Gritts, U.S. Department of Education program analyst and Cherokee
member, and Jackie Swain, SKC Financial Aid Director, help
out with the give-away to honor founding academic members
who served over 15 years at TCU institutions across the nation.
(Lailani Upham photo)
PABLO Hundreds of tribal college and university administrators
met last week at Salish Kootenai College campus for a four-day Tribal
College University Summer training focused on campus effectiveness
through better collaboration of academic and student services to
enhance tribal college student success across the nation.
The annual event started at SKC over three decades ago and has
been ongoing since, according to John Gritts, U.S. Department of
Education program analyst and Cherokee member.
Gritts said he and former SKC President Joe McDonald along with
others started meeting in the early days to figure out "how to do
things better for the students," and the meeting turned into major
trainings that grow each year at the SKC campus.
"This annual event is designed for all levels of administration
across all of our campuses and focuses on intercampus effectiveness.
We believe that the presentations discussions, and interactions
participants engage in will strengthen student success work," said
Carrie Billy, American Indian Higher Education Consortium President.
"We are pleased to be a part of such an important meeting,"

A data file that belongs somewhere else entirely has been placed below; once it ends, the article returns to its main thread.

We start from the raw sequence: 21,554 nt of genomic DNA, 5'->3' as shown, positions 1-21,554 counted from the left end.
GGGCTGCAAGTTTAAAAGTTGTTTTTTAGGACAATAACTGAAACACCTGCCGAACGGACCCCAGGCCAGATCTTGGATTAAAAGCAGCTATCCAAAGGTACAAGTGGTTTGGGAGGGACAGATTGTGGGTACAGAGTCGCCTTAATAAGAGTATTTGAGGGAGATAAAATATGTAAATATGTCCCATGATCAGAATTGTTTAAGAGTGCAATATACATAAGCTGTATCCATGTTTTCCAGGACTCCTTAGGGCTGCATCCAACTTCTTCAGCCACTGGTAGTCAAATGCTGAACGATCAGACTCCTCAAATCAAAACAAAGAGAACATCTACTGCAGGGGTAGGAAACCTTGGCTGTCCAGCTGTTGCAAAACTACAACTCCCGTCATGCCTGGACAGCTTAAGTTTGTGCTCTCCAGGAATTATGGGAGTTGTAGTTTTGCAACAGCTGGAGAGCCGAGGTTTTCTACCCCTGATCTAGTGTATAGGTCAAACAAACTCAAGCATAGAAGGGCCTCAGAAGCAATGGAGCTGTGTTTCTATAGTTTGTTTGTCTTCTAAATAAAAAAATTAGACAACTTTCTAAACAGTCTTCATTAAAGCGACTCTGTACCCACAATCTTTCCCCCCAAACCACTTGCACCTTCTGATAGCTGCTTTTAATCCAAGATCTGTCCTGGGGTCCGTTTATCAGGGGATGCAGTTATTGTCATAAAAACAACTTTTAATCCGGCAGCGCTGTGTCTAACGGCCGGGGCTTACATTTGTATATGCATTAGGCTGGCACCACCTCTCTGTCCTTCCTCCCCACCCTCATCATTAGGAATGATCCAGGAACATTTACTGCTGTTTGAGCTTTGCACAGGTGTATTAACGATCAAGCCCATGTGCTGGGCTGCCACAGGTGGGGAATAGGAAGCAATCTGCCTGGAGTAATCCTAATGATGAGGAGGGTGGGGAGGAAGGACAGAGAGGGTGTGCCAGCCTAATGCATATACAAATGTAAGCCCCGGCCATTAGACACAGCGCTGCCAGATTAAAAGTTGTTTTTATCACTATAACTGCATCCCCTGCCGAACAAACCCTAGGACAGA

said Marcia Boyd, Director, Minority Serving and Under Resourced
Schools Division U.S. Department of Education. The "institutional
effectiveness" theme is highly appropriate as a campus recipe for
assessing the current status, designing and change process, creating
goals and implementing change, said Boyd.
"It is imperative that American Indian students at all levels
of the educational system receive a high quality education that
prepares them for whatever future they envision," said Sandra Boham,
Boham said, "It is a challenge with the current climate of continually
being tasked with doing more with less." Tightening budgets, public
misconceptions, and a changing political and economic climate are
just a few of the challenges that tribal colleges face, Boham said.
A few agenda items included: keynote address by Ron His Horse,
former TCU president and Tribal Chair of the Standing Rock Sioux
Tribe, "Relation within TCU's"; morning circles; respondent from
academic and student perspectives; best practices; group reports;
reflections and comments; how to develop a housing program; cost
of attendance; nuts and bolts of residence life; "Flipped Classrooms:
definition, concept, and implementation;" effectively using data;
new cash management; college websites essential information; fraud
and abuse in federal education programs; distance education; policy
and procedures; and more.
The closing ceremony on Thursday afternoon at the People Center
grounds recognized and honored founding members of the annual conference
and individuals who served TCU's for 15 years or more.
The late Bill Hay, financial aid officer at Sinte Gleska University,
was honored as a founding member and his service for decades to
tribal college students.